rhyme or reason

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English[edit]

Etymology[edit]

Attributed to the poet Edmund Spenser in a conversation with Queen Elizabeth I [1]. Translation from Middle French n'y avoir ryme ne raison (Eustache Deschamps).

Noun[edit]

rhyme or reason ‎(uncountable)

  1. (idiomatic) Logic. Common sense.
    Prices vary considerably from one town to another with no apparent rhyme or reason.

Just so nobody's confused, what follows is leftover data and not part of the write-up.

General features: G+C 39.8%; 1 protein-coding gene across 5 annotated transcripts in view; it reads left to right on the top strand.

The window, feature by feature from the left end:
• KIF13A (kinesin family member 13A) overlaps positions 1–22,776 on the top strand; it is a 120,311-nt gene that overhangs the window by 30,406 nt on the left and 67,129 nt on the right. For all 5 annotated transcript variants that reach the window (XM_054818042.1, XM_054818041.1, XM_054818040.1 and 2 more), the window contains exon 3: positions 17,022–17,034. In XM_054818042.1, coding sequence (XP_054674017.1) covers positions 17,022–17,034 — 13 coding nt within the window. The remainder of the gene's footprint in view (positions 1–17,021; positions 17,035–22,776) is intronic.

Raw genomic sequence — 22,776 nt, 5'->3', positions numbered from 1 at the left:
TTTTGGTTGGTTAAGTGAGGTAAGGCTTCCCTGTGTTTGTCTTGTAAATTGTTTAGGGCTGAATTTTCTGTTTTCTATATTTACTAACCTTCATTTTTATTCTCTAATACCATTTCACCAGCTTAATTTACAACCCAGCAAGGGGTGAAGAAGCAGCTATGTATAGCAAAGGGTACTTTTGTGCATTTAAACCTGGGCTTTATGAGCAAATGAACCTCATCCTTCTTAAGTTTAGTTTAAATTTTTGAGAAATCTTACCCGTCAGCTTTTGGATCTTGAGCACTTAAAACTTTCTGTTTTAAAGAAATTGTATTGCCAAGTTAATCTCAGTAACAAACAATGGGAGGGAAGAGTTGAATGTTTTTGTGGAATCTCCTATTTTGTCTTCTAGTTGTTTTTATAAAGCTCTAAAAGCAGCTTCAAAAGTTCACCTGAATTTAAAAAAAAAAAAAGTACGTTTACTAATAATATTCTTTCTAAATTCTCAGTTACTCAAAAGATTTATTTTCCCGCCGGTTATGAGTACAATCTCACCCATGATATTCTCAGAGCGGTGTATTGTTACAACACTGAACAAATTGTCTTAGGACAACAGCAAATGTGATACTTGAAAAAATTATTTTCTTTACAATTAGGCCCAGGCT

He would often fly into an unexpected rage without rhyme or reason.

Usage notes[edit]

  • Almost always used in a negative form, particularly with no and without

Translations[edit]

  1. ^ Wikipedia page for Edmund Spenser, Rhyme and reason topic